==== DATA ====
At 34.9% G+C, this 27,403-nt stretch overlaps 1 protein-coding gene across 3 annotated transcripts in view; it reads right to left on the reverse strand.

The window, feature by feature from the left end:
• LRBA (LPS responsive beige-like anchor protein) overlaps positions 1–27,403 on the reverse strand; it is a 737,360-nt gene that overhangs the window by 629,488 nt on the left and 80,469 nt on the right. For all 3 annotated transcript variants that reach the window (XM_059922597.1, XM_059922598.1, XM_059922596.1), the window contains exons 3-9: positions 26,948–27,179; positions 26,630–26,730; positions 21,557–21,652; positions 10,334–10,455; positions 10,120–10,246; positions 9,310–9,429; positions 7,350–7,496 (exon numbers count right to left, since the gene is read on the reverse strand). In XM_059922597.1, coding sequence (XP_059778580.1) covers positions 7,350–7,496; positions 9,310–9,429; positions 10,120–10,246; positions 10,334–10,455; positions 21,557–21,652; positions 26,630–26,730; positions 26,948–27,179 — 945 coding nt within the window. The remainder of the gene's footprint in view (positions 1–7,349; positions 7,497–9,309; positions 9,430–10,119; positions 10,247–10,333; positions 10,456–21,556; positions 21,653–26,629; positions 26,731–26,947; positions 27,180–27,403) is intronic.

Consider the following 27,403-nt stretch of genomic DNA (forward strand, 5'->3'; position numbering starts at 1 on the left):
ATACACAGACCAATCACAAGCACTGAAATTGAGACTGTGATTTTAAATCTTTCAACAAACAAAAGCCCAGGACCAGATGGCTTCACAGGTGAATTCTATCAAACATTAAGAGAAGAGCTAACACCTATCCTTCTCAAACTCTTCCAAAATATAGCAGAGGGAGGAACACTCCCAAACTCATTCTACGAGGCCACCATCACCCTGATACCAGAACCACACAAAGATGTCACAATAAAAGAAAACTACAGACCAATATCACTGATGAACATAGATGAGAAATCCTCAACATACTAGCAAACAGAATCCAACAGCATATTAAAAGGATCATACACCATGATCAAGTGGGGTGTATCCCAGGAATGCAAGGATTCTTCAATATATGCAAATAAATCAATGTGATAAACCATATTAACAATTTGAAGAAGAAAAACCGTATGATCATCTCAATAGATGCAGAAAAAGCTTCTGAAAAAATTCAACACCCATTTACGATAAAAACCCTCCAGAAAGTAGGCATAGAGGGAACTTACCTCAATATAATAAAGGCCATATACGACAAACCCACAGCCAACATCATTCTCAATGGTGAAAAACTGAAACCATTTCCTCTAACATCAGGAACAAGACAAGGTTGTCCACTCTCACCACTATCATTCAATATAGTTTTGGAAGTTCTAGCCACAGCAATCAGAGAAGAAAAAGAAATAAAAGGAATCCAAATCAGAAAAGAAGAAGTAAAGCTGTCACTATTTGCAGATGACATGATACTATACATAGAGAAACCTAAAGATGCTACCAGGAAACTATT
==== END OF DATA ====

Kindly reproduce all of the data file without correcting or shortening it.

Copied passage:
At 34.9% G+C, this 27,403-nt stretch overlaps 1 protein-coding gene across 3 annotated transcripts in view; it reads right to left on the reverse strand.

The window, feature by feature from the left end:
• LRBA (LPS responsive beige-like anchor protein) overlaps positions 1–27,403 on the reverse strand; it is a 737,360-nt gene that overhangs the window by 629,488 nt on the left and 80,469 nt on the right. For all 3 annotated transcript variants that reach the window (XM_059922597.1, XM_059922598.1, XM_059922596.1), the window contains exons 3-9: positions 26,948–27,179; positions 26,630–26,730; positions 21,557–21,652; positions 10,334–10,455; positions 10,120–10,246; positions 9,310–9,429; positions 7,350–7,496 (exon numbers count right to left, since the gene is read on the reverse strand). In XM_059922597.1, coding sequence (XP_059778580.1) covers positions 7,350–7,496; positions 9,310–9,429; positions 10,120–10,246; positions 10,334–10,455; positions 21,557–21,652; positions 26,630–26,730; positions 26,948–27,179 — 945 coding nt within the window. The remainder of the gene's footprint in view (positions 1–7,349; positions 7,497–9,309; positions 9,430–10,119; positions 10,247–10,333; positions 10,456–21,556; positions 21,653–26,629; positions 26,731–26,947; positions 27,180–27,403) is intronic.

Consider the following 27,403-nt stretch of genomic DNA (forward strand, 5'->3'; position numbering starts at 1 on the left):
ATACACAGACCAATCACAAGCACTGAAATTGAGACTGTGATTTTAAATCTTTCAACAAACAAAAGCCCAGGACCAGATGGCTTCACAGGTGAATTCTATCAAACATTAAGAGAAGAGCTAACACCTATCCTTCTCAAACTCTTCCAAAATATAGCAGAGGGAGGAACACTCCCAAACTCATTCTACGAGGCCACCATCACCCTGATACCAGAACCACACAAAGATGTCACAATAAAAGAAAACTACAGACCAATATCACTGATGAACATAGATGAGAAATCCTCAACATACTAGCAAACAGAATCCAACAGCATATTAAAAGGATCATACACCATGATCAAGTGGGGTGTATCCCAGGAATGCAAGGATTCTTCAATATATGCAAATAAATCAATGTGATAAACCATATTAACAATTTGAAGAAGAAAAACCGTATGATCATCTCAATAGATGCAGAAAAAGCTTCTGAAAAAATTCAACACCCATTTACGATAAAAACCCTCCAGAAAGTAGGCATAGAGGGAACTTACCTCAATATAATAAAGGCCATATACGACAAACCCACAGCCAACATCATTCTCAATGGTGAAAAACTGAAACCATTTCCTCTAACATCAGGAACAAGACAAGGTTGTCCACTCTCACCACTATCATTCAATATAGTTTTGGAAGTTCTAGCCACAGCAATCAGAGAAGAAAAAGAAATAAAAGGAATCCAAATCAGAAAAGAAGAAGTAAAGCTGTCACTATTTGCAGATGACATGATACTATACATAGAGAAACCTAAAGATGCTACCAGGAAACTATT